Raw Silk is not as pricy as its polished and smooth brothers on occasion, but that does not take anything away from the products' remarkable variety and customer-friendly prices. The prices vary as they are affected by the source, how the fabric was woven, and the general quality of the fabric.

The texture and appearance of Raw Silk bring it to the fore among other types of silk. The appearance of slubbing of raw silk provides a striking contrast to the slick and shiny finish of conventional silk making it look more natural as well as earthy. Raw silk stands out among the other materials for different items of apparel, like casual clothes, wedding dresses, and home furnishings, where its unique texture adds a hint of personal character to it.

10. Matka Silk

Matka Silk

Matka silk, known as Katia silk, is an exclusive type of silk that is distinguished by its special touch and earthy beauty. Matka silk is usually woven by hand, therefore, it is a part of the artisanal origin of this region of the Indian subcontinent.

Matka silk has a characteristic of a coarse texture and a little bumpy surface. The unevenness of weave construction is responsible for creating a natural and raw design making every piece of Matka unique. The slub of Matka silk is slightly rough and is something that lends it this rugged and natural texture.

The Matka silk is valued for its authenticity, unlike machine-made products. The distinctive character of Matka silk is enriched by its presence of roughness and imperfections which if not so smooth compared to other silk types are generally regarded as attractive features.

The prices of Matka silk depend on variables like silk fiber quality, design elaborateness, embellishment, or dyeing techniques. Matka silk is regarded as a mid-range option in terms of price for individuals to choose some premium silk varieties without the high cost is a good thing.

The main difference between Matka silk and other kinds of silk lies in its natural and undone effect. Its irregular weave along with the slubby texture make it one of the unique and handmade textiles. It is a versatile and useful technique that is found in textile designing to enhance the aesthetic appeal of garments, home textiles, and other fabric products. The silk known as Matka drapes well so it is used in different clothing and accessories while being adaptable enough.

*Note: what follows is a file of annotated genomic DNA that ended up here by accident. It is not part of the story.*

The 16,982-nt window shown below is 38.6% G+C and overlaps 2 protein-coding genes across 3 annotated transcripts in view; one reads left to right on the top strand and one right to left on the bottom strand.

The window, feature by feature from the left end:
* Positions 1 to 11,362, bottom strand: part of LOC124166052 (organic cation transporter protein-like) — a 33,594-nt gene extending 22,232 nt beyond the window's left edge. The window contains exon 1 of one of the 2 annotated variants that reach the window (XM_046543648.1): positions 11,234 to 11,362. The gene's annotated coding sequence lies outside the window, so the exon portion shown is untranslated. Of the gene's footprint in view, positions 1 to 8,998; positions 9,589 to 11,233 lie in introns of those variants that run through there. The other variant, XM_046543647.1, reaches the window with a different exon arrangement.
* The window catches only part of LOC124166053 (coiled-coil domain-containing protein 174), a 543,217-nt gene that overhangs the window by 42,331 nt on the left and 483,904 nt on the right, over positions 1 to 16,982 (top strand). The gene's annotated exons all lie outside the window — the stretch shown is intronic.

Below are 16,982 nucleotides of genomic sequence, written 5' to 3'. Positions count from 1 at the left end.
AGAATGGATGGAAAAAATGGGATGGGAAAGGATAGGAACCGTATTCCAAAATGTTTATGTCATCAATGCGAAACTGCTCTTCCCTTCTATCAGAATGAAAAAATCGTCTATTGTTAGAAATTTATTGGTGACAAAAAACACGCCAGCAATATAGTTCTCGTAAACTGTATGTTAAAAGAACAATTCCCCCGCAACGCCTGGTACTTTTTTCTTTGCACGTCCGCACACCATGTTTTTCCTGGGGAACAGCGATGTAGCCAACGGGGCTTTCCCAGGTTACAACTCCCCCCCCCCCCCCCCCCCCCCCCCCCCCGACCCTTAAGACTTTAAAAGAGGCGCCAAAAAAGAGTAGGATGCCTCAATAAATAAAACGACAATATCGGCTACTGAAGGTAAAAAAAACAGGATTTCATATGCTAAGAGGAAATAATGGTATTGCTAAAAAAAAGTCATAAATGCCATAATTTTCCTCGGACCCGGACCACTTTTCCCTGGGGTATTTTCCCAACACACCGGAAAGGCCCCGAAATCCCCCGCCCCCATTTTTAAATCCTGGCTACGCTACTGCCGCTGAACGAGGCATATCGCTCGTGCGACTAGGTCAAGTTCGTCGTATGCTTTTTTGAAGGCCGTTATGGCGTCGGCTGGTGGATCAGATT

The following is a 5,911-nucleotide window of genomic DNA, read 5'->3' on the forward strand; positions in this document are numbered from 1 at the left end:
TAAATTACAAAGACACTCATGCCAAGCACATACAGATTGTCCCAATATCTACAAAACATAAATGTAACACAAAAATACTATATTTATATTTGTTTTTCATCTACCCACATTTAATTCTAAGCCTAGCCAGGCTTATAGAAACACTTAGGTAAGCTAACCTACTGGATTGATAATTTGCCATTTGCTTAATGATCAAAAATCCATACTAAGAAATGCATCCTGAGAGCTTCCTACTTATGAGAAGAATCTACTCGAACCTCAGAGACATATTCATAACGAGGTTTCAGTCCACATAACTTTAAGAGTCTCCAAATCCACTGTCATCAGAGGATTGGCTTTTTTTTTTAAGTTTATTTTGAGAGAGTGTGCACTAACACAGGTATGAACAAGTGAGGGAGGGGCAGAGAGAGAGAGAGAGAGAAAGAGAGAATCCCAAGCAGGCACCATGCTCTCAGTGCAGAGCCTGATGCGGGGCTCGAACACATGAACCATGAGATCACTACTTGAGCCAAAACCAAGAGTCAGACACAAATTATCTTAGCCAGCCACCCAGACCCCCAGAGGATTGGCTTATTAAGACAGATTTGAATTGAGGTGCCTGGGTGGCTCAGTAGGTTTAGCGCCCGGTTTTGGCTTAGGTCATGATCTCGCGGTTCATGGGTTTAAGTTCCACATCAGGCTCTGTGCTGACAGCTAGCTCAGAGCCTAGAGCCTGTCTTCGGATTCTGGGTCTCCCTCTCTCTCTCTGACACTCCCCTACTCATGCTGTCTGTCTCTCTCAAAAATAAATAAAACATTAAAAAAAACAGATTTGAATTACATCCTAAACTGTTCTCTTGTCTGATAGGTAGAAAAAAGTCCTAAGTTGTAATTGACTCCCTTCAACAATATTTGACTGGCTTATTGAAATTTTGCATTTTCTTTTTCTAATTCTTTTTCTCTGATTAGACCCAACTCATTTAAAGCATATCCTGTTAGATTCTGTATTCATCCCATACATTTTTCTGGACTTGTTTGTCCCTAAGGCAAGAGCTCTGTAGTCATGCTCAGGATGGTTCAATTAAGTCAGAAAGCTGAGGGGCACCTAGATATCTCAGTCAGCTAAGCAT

What Is Silk Fabric?

Silk fabric is a natural textile that comes from the silkworms' fibers usually extracted from the cocoons of Bombyx mori species. It is highly valued and firmly established in the textile industry because of its super-elite properties and remarkable characteristics.

The silk fabric in textiles is irreplaceable because of this unique combination of softness, shininess, and sturdiness. Silk fabric has been loved for thousands of years for its soft texture and rich feel, a symbol of nobility and wealth. The multipurpose of silk enables its use in different forms from high-quality clothes to beautiful accessories and home textiles. Silk’s popularity persists due to its ability to provide comfort and sophistication.

How Is Silk Fabric Made?

Silk fabric is made by following the steps below.

  1. Silkworm Rearing. Silkworm Farming first involves the growth of silkworms, specifically of the Bombyx mori species. Bombyx mori silkworms are larvae that are raised in enclosed locations with the specificity to eat only mulberry leaves for superior silk quality.
  2. Cocoon Formation. Cocoon Formation is a process by which silkworms spin protective cocoons around themselves using a liquid they can secrete. The flow liquefies into silk threads once it hits the wind. Spinning lasts several days. Throughout this process, the silkworms build a hard, dense cocoon.
  3. Harvesting. Harvesting means very detailed picking of the cocoon once it is done. The traditional method involves boiling the cocoons to soften the sericin, which is a protein that binds the silk fibers together. The eggs, larvae, and pupa boil inside.
  4. Reeling. The process of reeling happens when cutting the silk strands from the softening cocoons. It is done carefully by removing or unrolling the silk filament, which is often longer than a few hundred meters.
  5. Twisting and Spinning. Twisting and Spinning is the process that is involved in twisting the individual silk filaments to form one thread. The twisting process increases the strength and durability of the silk fibers. The entangled threads are spun into yarns, the components from which the fabric is made.
  6. Weaving or Knitting. The yarns are used in weaving or knitting by passing them through looms or knitting them together. Different weaving methods are used to make various kinds of silk cloth with diverse textures and images.
  7. Dyeing and Finishing. Dyeing and Finishing come after the fabric is woven or knitted, as it undergoes dyeing to achieve the desired color. Various finishing processes, such as degumming (removing excess sericin), softening, and polishing, follow to enhance the fabric's texture and appearance.
  8. Cutting and Sewing. Cutting and Sewing mark the final steps in the process, where the silk fabric is cut into the desired patterns and sewn together to create finished products, such as clothing, accessories, or home textiles.